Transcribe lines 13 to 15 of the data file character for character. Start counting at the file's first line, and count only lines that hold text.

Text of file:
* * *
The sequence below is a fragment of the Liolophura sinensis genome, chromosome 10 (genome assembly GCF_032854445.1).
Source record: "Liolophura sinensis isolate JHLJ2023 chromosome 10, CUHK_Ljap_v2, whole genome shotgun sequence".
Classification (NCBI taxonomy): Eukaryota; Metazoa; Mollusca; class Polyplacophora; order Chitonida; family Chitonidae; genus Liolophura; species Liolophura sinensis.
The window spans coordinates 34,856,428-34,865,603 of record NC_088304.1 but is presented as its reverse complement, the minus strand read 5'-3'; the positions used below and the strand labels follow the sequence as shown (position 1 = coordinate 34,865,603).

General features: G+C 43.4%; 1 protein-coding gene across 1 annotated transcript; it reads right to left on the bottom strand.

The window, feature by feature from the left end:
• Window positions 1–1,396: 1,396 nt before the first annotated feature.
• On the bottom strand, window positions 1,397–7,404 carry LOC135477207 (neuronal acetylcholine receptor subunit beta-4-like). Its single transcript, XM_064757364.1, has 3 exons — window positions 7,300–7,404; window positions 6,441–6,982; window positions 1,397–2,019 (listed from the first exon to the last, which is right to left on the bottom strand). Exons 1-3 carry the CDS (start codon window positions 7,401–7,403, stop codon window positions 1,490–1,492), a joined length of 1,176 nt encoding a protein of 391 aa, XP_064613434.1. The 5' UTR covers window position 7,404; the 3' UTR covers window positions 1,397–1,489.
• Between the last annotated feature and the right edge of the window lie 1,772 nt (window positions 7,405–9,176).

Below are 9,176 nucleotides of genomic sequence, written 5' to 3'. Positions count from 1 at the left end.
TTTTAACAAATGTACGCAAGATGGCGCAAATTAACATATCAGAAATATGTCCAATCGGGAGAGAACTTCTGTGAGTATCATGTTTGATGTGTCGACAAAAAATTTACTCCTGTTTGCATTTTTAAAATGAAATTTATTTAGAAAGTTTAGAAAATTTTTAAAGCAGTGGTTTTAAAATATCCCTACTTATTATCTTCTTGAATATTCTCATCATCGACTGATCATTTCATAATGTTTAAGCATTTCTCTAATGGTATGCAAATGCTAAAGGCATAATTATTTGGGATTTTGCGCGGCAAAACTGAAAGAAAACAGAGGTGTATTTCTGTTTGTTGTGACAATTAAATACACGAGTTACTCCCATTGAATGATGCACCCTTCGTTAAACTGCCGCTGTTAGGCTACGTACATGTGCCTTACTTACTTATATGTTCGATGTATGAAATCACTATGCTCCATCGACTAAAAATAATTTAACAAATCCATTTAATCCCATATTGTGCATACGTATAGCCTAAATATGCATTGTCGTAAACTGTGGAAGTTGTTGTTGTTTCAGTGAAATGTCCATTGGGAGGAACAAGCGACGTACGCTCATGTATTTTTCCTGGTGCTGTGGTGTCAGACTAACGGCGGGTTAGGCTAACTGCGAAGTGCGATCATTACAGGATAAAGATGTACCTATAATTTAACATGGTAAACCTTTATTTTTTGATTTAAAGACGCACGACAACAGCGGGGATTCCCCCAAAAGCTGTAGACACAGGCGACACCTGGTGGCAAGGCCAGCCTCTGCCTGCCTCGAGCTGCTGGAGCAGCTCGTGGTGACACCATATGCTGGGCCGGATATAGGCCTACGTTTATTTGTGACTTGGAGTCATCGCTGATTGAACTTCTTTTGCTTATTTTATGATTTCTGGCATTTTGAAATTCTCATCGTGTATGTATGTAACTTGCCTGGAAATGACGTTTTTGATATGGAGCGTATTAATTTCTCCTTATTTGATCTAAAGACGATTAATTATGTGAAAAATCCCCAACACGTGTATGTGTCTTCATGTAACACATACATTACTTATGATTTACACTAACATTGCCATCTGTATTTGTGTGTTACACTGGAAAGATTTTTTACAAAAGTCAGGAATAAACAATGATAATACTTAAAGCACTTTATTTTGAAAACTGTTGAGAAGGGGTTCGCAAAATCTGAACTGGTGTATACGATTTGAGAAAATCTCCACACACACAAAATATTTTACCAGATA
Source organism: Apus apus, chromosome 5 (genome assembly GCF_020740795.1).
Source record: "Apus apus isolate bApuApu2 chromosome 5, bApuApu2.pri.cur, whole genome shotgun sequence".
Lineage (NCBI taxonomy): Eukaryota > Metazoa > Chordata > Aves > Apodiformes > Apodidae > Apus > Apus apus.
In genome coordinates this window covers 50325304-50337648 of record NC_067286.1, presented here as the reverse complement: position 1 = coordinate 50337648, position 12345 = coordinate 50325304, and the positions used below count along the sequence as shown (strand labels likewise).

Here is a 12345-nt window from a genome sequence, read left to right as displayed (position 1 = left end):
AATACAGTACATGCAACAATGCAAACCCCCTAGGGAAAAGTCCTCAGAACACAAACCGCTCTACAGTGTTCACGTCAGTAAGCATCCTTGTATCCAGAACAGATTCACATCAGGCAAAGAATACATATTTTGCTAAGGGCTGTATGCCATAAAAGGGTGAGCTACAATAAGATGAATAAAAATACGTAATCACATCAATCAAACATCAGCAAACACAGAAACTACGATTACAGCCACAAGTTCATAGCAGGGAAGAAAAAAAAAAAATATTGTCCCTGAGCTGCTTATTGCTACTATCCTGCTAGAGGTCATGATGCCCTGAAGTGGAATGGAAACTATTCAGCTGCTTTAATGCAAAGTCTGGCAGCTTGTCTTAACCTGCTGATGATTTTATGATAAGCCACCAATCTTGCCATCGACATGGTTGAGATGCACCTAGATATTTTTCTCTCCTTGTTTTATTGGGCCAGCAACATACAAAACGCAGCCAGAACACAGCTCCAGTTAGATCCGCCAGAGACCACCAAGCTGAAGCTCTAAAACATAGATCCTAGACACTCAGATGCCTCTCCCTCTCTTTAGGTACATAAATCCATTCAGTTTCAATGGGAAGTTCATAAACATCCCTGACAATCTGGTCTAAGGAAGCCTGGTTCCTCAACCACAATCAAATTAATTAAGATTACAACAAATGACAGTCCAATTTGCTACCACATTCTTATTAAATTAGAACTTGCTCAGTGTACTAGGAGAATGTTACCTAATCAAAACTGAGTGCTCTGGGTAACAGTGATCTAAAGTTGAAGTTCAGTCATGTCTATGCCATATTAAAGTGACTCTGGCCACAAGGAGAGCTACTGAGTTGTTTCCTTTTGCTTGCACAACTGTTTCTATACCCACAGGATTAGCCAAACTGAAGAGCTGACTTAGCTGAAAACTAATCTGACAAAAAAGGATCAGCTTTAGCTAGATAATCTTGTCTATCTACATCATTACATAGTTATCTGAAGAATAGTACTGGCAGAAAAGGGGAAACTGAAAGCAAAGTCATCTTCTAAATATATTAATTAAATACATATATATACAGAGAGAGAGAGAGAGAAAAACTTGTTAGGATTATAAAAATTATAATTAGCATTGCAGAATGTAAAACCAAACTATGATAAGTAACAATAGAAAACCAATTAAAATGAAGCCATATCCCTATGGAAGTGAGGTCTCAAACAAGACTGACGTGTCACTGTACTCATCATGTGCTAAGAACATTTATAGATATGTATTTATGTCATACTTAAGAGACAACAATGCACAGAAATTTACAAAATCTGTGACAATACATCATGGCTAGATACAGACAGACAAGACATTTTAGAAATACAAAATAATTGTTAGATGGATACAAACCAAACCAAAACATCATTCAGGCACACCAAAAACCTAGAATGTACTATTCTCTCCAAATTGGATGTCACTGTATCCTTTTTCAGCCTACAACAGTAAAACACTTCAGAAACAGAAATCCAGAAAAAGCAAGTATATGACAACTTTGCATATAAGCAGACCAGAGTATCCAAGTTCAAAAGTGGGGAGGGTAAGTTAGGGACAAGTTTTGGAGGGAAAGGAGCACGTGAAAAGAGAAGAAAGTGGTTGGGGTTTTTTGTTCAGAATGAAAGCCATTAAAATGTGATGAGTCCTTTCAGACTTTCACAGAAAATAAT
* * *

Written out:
Source record: "Apus apus isolate bApuApu2 chromosome 5, bApuApu2.pri.cur, whole genome shotgun sequence".
Lineage (NCBI taxonomy): Eukaryota > Metazoa > Chordata > Aves > Apodiformes > Apodidae > Apus > Apus apus.
In genome coordinates this window covers 50325304-50337648 of record NC_067286.1, presented here as the reverse complement: position 1 = coordinate 50337648, position 12345 = coordinate 50325304, and the positions used below count along the sequence as shown (strand labels likewise).